I don’t remember the first time I heard of Westboro Baptist Church in Topeka, Kansas. I’m sure it’s been a couple of decades that I’ve been aware of this controversial fringe group, founded and once led by the late lawyer/pastor, Fred Phelps. I distinctly remember visiting their Web site once, back when Bill and I were dating. It made me sick to read what was posted there about homosexuals, as well as the awful song parody done by church members. They’d bastardized the song “God Bless America”, changing the lyrics to “God Hates America”. And supposedly, it was all because of homosexuals.
I haven’t navigated back to that site in at least fifteen years. However, as the wife of a veteran, I was acutely aware of “church” members picketing the funerals of fallen servicemembers who had died in combat. It seemed like they were in the news constantly, disrupting peaceful congregations of people who simply wanted to honor their dead loved ones. It was disgusting to me, but I was still very curious about this group. I wonder what had made them so full of hatred that they would harass regular people simply trying to go about their business.
In 2013, I read and reviewed Lauren Drain’s book, Banished: Surviving My Years in the Westboro Baptist Church. Unlike most Westboro Baptist Church members, Lauren Drain was not related to Fred Phelps. In fact, her father, Steve Drain, had originally set out to make a documentary about the church called Hatemongers. Church members somehow won him over and he ended up joining the church with his family. Lauren Drain wasn’t born into the church and eventually decided not to stay in it, once she came of age. She was basically kicked out of the community with the clothes on her back.
Megan Roper-Phelps was a different case, though. She’s a blood member of the Phelps family. I wondered what it would be like for her, after she decided to leave the family “business”. That’s why I decided to read her book, Unfollow: A Memoir of Loving and Leaving the Westboro Baptist Church, which was just published last month. I first heard about the book from Bill, who had seen a review of it.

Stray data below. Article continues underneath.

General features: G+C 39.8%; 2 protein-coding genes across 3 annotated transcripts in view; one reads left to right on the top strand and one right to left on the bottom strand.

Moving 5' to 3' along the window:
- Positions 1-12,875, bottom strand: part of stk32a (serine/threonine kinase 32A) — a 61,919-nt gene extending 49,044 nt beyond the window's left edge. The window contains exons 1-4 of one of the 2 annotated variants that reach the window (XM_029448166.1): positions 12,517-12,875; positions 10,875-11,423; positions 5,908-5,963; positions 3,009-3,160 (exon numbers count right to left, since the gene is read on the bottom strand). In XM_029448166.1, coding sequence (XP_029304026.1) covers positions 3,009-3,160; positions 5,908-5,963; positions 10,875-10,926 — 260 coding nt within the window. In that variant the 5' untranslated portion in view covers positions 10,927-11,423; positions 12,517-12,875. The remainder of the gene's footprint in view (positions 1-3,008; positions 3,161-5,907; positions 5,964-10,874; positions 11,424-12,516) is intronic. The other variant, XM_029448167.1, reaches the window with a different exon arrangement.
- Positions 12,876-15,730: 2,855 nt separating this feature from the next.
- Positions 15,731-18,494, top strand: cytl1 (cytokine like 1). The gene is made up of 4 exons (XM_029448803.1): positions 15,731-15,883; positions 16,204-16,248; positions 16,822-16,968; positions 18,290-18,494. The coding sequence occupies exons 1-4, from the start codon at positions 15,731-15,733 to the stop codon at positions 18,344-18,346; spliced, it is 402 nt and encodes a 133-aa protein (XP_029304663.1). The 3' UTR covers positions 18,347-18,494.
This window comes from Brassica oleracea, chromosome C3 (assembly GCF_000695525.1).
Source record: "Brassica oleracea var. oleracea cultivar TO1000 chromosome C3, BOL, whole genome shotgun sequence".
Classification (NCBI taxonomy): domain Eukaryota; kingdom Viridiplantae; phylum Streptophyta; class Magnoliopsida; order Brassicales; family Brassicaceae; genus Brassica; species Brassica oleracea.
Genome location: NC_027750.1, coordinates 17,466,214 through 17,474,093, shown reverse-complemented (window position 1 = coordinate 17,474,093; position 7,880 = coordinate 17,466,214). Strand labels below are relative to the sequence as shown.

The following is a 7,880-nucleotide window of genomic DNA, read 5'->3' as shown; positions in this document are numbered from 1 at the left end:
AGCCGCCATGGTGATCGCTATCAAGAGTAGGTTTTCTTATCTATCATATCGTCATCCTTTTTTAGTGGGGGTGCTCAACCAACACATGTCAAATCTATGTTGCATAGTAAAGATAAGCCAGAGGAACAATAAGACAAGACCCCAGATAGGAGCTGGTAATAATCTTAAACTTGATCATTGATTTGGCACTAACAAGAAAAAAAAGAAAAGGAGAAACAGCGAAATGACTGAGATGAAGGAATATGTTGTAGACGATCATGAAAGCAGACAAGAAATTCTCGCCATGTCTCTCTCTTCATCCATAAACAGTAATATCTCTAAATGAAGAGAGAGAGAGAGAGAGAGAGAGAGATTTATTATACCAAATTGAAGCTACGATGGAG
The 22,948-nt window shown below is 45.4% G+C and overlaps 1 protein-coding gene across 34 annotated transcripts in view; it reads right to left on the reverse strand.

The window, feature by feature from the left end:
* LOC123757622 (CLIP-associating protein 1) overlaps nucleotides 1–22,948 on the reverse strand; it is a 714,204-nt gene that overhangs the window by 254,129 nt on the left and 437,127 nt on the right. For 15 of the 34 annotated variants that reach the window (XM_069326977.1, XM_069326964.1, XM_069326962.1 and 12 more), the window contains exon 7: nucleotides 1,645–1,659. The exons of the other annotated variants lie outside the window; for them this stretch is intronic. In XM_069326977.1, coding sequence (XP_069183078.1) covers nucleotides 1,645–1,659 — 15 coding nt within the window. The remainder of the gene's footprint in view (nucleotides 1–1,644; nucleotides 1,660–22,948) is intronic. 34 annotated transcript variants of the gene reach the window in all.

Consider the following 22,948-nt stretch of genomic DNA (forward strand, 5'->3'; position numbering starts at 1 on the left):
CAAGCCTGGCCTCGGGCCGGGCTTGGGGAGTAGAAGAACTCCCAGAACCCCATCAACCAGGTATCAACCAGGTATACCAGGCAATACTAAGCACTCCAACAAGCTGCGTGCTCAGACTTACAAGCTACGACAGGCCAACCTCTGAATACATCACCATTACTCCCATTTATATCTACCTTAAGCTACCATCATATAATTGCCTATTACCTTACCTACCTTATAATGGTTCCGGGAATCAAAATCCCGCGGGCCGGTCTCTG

Megan Roper-Phelps is the daughter of Shirley Phelps-Roper and the granddaughter of Fred Phelps, whom she and most everyone else referred to as “Gramps”. Born January 31, 1986, she is the eldest daughter of eleven siblings, all of whom were raised to hate homosexuals. From the age of five, Megan was on the front lines picketing, holding up signs that read “God hates fags” and “Thank God for dead soldiers”. After she graduated from Washburn University, the alma mater of choice in her family, Phelps worked in her family’s law firm. It wasn’t until 2012 that she and her sister, Grace, finally decided to leave the church and strike out on their own. Megan Roper-Phelps is married and has a daughter, and she remains estranged from most of her family, who are still living within the confines of the family/church compound in Topeka.
Although Westboro Baptist Church seems like a horrible organization filled with angry, hateful people, Megan Roper-Phelps experienced it as a loving group. They were her family members. They lived in harmony, celebrating birthdays, swimming in the pool, playing games, and worshipping God. Yes, her childhood was full of religious extremism, but it was also happy and sheltered. She writes with affection about the late founder, Fred Phelps, her “Gramps”– everyone called him that.
Even Fred Phelps wasn’t above being cast out, though. In the last days of his life, he was in hospice care. Phelps had not believed he would die and had publicly claimed he wouldn’t. Consequently, his condition was kept secret, even from Roper-Phelps, who had left the church when her grandfather was on his death bed. Church members had kicked Fred Phelps out of the church, as they hid his condition. Megan and her sister, Grace, had to sneak into the hospice facility to see him before he died. They were only able to see him once, before staff members were ordered to keep them away. Disloyalty was an unpardonable sin and leaving the church meant losing the family.